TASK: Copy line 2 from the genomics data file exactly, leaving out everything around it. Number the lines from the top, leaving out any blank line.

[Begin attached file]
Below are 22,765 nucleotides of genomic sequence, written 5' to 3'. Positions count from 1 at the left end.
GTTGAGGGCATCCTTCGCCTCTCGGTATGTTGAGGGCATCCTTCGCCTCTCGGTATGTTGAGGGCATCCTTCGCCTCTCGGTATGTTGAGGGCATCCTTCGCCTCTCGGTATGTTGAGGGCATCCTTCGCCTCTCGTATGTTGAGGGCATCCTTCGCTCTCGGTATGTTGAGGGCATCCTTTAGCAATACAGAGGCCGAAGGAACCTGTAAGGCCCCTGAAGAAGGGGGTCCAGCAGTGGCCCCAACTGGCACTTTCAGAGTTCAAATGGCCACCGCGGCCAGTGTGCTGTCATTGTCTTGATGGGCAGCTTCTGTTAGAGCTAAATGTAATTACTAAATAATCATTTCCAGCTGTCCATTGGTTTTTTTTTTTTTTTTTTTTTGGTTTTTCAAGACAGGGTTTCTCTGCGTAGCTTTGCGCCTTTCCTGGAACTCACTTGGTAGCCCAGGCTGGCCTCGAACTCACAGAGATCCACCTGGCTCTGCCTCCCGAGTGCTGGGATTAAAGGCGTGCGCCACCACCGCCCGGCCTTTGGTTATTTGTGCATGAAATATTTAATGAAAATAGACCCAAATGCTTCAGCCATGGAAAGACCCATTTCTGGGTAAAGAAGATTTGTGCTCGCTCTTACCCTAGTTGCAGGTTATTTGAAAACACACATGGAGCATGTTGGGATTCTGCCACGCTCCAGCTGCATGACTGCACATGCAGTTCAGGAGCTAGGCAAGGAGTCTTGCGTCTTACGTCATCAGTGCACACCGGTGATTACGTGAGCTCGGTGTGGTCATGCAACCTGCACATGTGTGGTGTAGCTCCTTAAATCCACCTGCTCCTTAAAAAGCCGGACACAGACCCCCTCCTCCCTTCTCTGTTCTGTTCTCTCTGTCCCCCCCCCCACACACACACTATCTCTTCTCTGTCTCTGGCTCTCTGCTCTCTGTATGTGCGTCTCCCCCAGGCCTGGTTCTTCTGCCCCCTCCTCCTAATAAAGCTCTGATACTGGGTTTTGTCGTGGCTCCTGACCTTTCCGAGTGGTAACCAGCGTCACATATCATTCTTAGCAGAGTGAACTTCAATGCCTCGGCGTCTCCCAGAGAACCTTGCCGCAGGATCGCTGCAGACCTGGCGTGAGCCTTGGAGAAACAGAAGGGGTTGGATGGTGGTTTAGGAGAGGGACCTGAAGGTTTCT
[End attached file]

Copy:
GTTGAGGGCATCCTTCGCCTCTCGGTATGTTGAGGGCATCCTTCGCCTCTCGGTATGTTGAGGGCATCCTTCGCCTCTCGGTATGTTGAGGGCATCCTTCGCCTCTCGGTATGTTGAGGGCATCCTTCGCCTCTCGTATGTTGAGGGCATCCTTCGCTCTCGGTATGTTGAGGGCATCCTTTAGCAATACAGAGGCCGAAGGAACCTGTAAGGCCCCTGAAGAAGGGGGTCCAGCAGTGGCCCCAACTGGCACTTTCAGAGTTCAAATGGCCACCGCGGCCAGTGTGCTGTCATTGTCTTGATGGGCAGCTTCTGTTAGAGCTAAATGTAATTACTAAATAATCATTTCCAGCTGTCCATTGGTTTTTTTTTTTTTTTTTTTTTGGTTTTTCAAGACAGGGTTTCTCTGCGTAGCTTTGCGCCTTTCCTGGAACTCACTTGGTAGCCCAGGCTGGCCTCGAACTCACAGAGATCCACCTGGCTCTGCCTCCCGAGTGCTGGGATTAAAGGCGTGCGCCACCACCGCCCGGCCTTTGGTTATTTGTGCATGAAATATTTAATGAAAATAGACCCAAATGCTTCAGCCATGGAAAGACCCATTTCTGGGTAAAGAAGATTTGTGCTCGCTCTTACCCTAGTTGCAGGTTATTTGAAAACACACATGGAGCATGTTGGGATTCTGCCACGCTCCAGCTGCATGACTGCACATGCAGTTCAGGAGCTAGGCAAGGAGTCTTGCGTCTTACGTCATCAGTGCACACCGGTGATTACGTGAGCTCGGTGTGGTCATGCAACCTGCACATGTGTGGTGTAGCTCCTTAAATCCACCTGCTCCTTAAAAAGCCGGACACAGACCCCCTCCTCCCTTCTCTGTTCTGTTCTCTCTGTCCCCCCCCCCACACACACACTATCTCTTCTCTGTCTCTGGCTCTCTGCTCTCTGTATGTGCGTCTCCCCCAGGCCTGGTTCTTCTGCCCCCTCCTCCTAATAAAGCTCTGATACTGGGTTTTGTCGTGGCTCCTGACCTTTCCGAGTGGTAACCAGCGTCACATATCATTCTTAGCAGAGTGAACTTCAATGCCTCGGCGTCTCCCAGAGAACCTTGCCGCAGGATCGCTGCAGACCTGGCGTGAGCCTTGGAGAAACAGAAGGGGTTGGATGGTGGTTTAGGAGAGGGACCTGAAGGTTTCT